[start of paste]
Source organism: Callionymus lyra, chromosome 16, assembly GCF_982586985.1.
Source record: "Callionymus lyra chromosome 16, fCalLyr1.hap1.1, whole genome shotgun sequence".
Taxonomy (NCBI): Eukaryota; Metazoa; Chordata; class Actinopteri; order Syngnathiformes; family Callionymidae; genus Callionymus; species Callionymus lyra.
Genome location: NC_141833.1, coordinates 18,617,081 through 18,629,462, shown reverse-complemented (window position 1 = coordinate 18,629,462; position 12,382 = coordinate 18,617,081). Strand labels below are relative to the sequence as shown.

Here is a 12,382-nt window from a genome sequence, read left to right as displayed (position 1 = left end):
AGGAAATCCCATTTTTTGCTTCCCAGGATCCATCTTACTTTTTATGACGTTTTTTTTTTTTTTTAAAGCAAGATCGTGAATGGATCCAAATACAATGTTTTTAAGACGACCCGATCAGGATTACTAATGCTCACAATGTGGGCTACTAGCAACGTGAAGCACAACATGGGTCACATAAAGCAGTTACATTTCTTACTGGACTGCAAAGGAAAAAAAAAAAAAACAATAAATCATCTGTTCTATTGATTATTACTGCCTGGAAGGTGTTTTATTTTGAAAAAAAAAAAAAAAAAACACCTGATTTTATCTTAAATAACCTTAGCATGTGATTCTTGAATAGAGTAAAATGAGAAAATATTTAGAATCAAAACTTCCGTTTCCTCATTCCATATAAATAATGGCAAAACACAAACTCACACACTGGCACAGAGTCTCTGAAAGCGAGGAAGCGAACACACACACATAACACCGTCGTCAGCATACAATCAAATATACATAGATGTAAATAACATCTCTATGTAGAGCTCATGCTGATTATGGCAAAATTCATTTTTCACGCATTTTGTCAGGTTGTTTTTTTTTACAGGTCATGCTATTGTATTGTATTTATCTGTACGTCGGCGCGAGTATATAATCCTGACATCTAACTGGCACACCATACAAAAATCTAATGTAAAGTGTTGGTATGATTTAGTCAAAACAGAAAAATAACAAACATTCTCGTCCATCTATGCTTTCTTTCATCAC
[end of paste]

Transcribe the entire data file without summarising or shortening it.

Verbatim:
Source organism: Callionymus lyra, chromosome 16, assembly GCF_982586985.1.
Source record: "Callionymus lyra chromosome 16, fCalLyr1.hap1.1, whole genome shotgun sequence".
Taxonomy (NCBI): Eukaryota; Metazoa; Chordata; class Actinopteri; order Syngnathiformes; family Callionymidae; genus Callionymus; species Callionymus lyra.
Genome location: NC_141833.1, coordinates 18,617,081 through 18,629,462, shown reverse-complemented (window position 1 = coordinate 18,629,462; position 12,382 = coordinate 18,617,081). Strand labels below are relative to the sequence as shown.

Here is a 12,382-nt window from a genome sequence, read left to right as displayed (position 1 = left end):
AGGAAATCCCATTTTTTGCTTCCCAGGATCCATCTTACTTTTTATGACGTTTTTTTTTTTTTTTAAAGCAAGATCGTGAATGGATCCAAATACAATGTTTTTAAGACGACCCGATCAGGATTACTAATGCTCACAATGTGGGCTACTAGCAACGTGAAGCACAACATGGGTCACATAAAGCAGTTACATTTCTTACTGGACTGCAAAGGAAAAAAAAAAAAAACAATAAATCATCTGTTCTATTGATTATTACTGCCTGGAAGGTGTTTTATTTTGAAAAAAAAAAAAAAAAAACACCTGATTTTATCTTAAATAACCTTAGCATGTGATTCTTGAATAGAGTAAAATGAGAAAATATTTAGAATCAAAACTTCCGTTTCCTCATTCCATATAAATAATGGCAAAACACAAACTCACACACTGGCACAGAGTCTCTGAAAGCGAGGAAGCGAACACACACACATAACACCGTCGTCAGCATACAATCAAATATACATAGATGTAAATAACATCTCTATGTAGAGCTCATGCTGATTATGGCAAAATTCATTTTTCACGCATTTTGTCAGGTTGTTTTTTTTTACAGGTCATGCTATTGTATTGTATTTATCTGTACGTCGGCGCGAGTATATAATCCTGACATCTAACTGGCACACCATACAAAAATCTAATGTAAAGTGTTGGTATGATTTAGTCAAAACAGAAAAATAACAAACATTCTCGTCCATCTATGCTTTCTTTCATCAC